Introduction to Popular Culture Studies

General Hospital’s General Plot

Posted by emilyfalicaa on March 2, 2017

Spreadable Media bring in the argument that certain TV shows such as soap operas aren’t so much spreadable media, but drillable media. Drillable in the way that it causes fans to drill for more information on the storyline, characters, and many individual aspects. With soap operas you can’t miss a single episode. You’ll have stories from multiple characters in just one show meaning one day two characters are married, another is on vacation, while the original couple are having their third kid. Then on the next episode the newlyweds steal the third kid and the person on vacation gets the blame and gets murdered. They are wild stories that are crazy from start to finish, creating a captivating entertainment value that sticks around for decades on end. But while each episode seems like a whole other world, they keep a similarity in the plots to keep old fans watching the new material. I love watching General Hospital so much. My first job was at a radio station and I had a full hour every day to watch that show. At some point I told my Mom how much I enjoyed it and she asked me to fill her in since she watched it at my age. I told her all about how Luke was in big trouble with his family and the police, Sonny was accused of murder, and that Ava was plotting something. Instead of trying to figure out what happened between now and the last time she watched it years ago, she just laughed. This was the same exact plot for these characters that they had in the beginning of the show. It was clear over 50 years later we still don’t know the backgrounds of characters. And I think this is where memetics and drillability really meet each other. Soap operas create a meme for themselves, a replica of a plot that people are familiar with and attach to. Then they create a need to drill into the show more to finally get the answers that we have been wanting for decades on end. These two concepts work miraculously together, otherwise General Hospital wouldn’t have been on air since 1963.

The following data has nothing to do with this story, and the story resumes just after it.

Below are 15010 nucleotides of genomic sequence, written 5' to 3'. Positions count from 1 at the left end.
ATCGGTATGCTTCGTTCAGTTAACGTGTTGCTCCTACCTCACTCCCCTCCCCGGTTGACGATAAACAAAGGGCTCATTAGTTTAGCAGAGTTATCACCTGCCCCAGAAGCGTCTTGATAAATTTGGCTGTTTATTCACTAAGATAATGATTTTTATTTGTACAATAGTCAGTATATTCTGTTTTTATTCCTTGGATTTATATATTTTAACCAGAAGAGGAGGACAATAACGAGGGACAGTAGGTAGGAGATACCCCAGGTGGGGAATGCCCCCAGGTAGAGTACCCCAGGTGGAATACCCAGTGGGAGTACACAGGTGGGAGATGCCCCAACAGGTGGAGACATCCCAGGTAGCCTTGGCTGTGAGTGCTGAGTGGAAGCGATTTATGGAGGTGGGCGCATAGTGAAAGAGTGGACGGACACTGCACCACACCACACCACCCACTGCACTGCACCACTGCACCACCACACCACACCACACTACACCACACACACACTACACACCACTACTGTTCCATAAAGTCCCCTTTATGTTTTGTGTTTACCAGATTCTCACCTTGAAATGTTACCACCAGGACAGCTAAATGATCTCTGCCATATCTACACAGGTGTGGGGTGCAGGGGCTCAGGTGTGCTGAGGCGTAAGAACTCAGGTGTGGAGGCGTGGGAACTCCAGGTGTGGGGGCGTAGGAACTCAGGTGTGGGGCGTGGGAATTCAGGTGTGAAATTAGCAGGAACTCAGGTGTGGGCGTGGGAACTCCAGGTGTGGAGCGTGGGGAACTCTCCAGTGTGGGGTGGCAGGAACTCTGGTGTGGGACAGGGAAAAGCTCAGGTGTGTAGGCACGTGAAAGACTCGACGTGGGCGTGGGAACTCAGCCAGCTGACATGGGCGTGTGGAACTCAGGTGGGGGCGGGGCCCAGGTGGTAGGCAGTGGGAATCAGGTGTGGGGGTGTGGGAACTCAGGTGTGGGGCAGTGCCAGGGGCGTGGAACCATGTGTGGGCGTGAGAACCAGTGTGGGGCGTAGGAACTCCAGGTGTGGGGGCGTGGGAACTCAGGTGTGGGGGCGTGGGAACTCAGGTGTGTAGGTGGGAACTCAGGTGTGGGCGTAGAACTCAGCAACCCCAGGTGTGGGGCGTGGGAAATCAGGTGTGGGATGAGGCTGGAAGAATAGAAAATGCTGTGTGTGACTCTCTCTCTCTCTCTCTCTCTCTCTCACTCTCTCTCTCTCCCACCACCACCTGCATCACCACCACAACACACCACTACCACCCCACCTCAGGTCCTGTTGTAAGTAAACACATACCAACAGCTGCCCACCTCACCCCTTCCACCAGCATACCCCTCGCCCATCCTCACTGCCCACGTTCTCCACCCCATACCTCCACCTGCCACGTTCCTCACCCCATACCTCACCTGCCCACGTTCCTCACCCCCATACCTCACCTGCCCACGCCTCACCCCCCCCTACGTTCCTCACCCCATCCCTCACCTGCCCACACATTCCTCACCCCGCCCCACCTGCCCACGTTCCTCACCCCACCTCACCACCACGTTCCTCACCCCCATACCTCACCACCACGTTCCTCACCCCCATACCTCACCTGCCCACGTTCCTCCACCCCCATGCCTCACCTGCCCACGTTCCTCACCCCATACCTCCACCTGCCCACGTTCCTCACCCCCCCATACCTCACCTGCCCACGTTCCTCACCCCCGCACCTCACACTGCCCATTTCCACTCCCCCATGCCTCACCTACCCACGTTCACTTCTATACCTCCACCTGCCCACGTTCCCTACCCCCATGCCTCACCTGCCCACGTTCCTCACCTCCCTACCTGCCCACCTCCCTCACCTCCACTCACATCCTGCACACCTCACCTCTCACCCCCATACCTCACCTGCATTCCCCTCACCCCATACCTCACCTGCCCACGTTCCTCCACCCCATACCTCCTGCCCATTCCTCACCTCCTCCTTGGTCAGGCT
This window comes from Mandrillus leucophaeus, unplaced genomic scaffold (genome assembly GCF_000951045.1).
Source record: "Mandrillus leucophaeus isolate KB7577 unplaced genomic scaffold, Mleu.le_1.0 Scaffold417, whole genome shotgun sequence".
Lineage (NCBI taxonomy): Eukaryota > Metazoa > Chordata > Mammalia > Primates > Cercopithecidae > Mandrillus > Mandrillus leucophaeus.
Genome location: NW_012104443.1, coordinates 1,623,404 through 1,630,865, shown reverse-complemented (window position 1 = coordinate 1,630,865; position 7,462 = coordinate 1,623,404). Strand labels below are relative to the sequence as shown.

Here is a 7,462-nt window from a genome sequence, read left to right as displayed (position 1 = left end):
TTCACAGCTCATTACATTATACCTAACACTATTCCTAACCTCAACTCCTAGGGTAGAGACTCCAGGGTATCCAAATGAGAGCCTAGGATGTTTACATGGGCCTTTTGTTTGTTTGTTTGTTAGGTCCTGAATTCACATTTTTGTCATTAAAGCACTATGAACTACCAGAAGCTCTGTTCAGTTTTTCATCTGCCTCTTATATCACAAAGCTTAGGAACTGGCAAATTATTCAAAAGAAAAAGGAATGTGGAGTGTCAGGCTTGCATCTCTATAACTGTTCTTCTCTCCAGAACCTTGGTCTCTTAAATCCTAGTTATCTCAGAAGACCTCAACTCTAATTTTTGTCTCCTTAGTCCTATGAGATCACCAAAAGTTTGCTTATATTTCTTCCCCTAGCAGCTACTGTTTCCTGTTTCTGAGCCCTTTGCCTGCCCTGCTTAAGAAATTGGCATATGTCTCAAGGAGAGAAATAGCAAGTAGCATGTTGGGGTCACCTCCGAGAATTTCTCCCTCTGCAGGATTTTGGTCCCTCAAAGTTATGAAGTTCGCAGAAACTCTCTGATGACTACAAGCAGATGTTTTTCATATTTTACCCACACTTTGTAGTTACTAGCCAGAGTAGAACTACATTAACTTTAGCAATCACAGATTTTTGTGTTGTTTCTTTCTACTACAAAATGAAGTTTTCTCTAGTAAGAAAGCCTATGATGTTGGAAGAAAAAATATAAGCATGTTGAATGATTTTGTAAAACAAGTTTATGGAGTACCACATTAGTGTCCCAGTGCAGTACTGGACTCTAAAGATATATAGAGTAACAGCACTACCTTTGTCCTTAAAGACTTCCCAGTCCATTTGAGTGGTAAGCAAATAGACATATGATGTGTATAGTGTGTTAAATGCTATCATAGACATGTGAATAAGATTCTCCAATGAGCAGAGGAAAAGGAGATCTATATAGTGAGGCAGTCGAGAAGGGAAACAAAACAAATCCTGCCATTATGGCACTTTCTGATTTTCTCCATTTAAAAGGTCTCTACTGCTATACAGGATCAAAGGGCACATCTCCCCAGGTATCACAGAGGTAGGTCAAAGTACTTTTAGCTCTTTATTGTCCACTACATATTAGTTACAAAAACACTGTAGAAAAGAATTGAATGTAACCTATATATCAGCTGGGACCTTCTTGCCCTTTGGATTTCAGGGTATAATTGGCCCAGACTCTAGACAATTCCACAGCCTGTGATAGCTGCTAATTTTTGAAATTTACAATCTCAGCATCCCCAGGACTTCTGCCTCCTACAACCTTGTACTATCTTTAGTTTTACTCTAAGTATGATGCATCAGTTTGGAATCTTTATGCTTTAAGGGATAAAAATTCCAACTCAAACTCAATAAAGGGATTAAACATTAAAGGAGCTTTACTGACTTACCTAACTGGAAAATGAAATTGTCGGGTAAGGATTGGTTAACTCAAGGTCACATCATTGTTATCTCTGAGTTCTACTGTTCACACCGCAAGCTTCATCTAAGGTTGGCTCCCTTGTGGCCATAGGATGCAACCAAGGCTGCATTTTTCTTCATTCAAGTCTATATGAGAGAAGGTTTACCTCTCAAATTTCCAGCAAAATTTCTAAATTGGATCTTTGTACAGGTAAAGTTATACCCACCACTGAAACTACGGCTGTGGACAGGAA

2 Responses to “General Hospital’s General Plot”

  1. Yes, I completely agree with you when you say that certain TV shows such as soap operas are drillable media. You also bring up a good point saying that they “keep a similarity in the plots to keep old fans watching the new material.” Also, I like how you included the example of you and your mom watching General Hospital because I can relate to that too. My mom and I would talk about the characters on All My Children, One Life to Live, and General Hospital all the time when we watched it.

  2. cameronbrooks3 said

    Agreed. I feel like all parent and or grandparents watch soaps. The reasoning in my opinion is because, since it is so dramatic, but yet simple for older viewers to understand the plot. They are also related to the real world in real life situations.

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